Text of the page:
Heavy-ion collisions at ultra-relativistic energies offer the unique possibility
to study hadronic matter under extreme conditions of density and temperature. Under these
conditions, hadronic matter is predicted to undergo a phase transition into a new state of matter,
the quark-qluon plasma, where quarks and gluons are free to move over a large volume compared
to the physical size of hadrons. A second phase transition, that of chiral symmetry restoration,
where masses drop to zero, is predicted to take place under similar or even identical conditions.
In a central collision between two nuklei at relativistic energies one can distinguish three main stages:
first, as the nuclei start to overlap, hard scattering process between
the partons inside nucleons take place redistributing the orginal beam energy
in internal degrees of freedom. The time scale for this stage is ~1 fm/c.
This leads to a system consisting of heated and compressed excited matter occuoying a volume
which is assumed to be the Lorentz contracted volume of the colliding nuclei (~100 fm3).
This is the second stage where, if the temperature and density reach high enough values,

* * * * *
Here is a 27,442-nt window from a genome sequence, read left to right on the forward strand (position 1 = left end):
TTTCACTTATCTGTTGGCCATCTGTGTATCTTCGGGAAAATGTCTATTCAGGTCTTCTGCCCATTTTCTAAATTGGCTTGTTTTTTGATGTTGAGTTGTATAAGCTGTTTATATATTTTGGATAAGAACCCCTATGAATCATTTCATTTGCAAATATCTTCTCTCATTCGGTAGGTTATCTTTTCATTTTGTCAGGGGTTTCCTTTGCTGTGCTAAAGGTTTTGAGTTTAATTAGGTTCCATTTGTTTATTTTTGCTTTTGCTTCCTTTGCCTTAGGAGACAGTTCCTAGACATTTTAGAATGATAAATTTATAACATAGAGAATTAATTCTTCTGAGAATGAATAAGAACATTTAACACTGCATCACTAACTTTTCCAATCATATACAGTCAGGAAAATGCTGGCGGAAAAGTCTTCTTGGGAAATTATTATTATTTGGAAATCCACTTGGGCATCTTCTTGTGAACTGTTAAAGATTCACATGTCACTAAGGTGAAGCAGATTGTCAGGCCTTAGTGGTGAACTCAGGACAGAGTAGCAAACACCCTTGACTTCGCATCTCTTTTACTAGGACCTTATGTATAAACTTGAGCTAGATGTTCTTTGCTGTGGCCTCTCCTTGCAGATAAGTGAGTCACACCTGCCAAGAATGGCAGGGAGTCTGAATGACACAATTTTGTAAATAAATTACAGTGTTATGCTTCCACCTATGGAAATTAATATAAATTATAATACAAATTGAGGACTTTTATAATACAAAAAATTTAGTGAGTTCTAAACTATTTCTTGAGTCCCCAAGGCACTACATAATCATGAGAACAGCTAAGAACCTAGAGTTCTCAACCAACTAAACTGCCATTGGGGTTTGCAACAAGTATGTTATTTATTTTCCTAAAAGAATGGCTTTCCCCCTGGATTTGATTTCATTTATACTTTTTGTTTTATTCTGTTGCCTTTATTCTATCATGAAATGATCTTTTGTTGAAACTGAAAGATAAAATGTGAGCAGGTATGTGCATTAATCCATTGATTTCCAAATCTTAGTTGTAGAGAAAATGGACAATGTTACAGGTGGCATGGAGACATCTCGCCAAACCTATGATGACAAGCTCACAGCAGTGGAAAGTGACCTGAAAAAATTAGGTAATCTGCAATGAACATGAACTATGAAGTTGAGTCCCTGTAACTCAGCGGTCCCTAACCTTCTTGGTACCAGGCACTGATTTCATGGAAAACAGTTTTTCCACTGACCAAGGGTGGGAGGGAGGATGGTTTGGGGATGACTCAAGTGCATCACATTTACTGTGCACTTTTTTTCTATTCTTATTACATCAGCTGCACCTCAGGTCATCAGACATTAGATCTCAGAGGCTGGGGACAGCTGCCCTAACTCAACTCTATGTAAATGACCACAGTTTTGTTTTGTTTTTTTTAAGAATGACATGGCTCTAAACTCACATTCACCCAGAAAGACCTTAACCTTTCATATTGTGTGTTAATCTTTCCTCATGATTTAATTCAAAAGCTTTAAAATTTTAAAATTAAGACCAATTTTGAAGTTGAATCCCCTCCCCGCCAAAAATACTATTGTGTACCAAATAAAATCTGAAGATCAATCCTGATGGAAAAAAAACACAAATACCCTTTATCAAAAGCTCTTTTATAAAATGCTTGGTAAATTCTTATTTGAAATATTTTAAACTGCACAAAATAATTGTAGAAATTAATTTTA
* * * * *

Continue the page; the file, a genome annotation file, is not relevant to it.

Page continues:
a deconfined system of quarks and gluons might be formed, the quark-gluon plasma (QGP).
Present calculation of lattice QCD set the critical temperature for deconfinement to
Tc~200 MeV. Even if Tc is not reached a gas of hadrons (mainly pions)
at unusually high temperature and density id formed, usually referred to as the fireball.
Typically it will live for a period of a few fm/c before undergoing a fast expansion and cooling,
giving rise to the last stage of interaction. The QGP hadronizes if it was formed, the resulting
hadron gas further expands and cools down till it becomes decoupled, its constituents not interacting
anymore among themselves and making their way to be detected by the experiment.
High Energy Group is actively involved in NA49, NA61, WA98 and ALICE experiments.
Click on the appopriate link to read about our activities and preliminary results.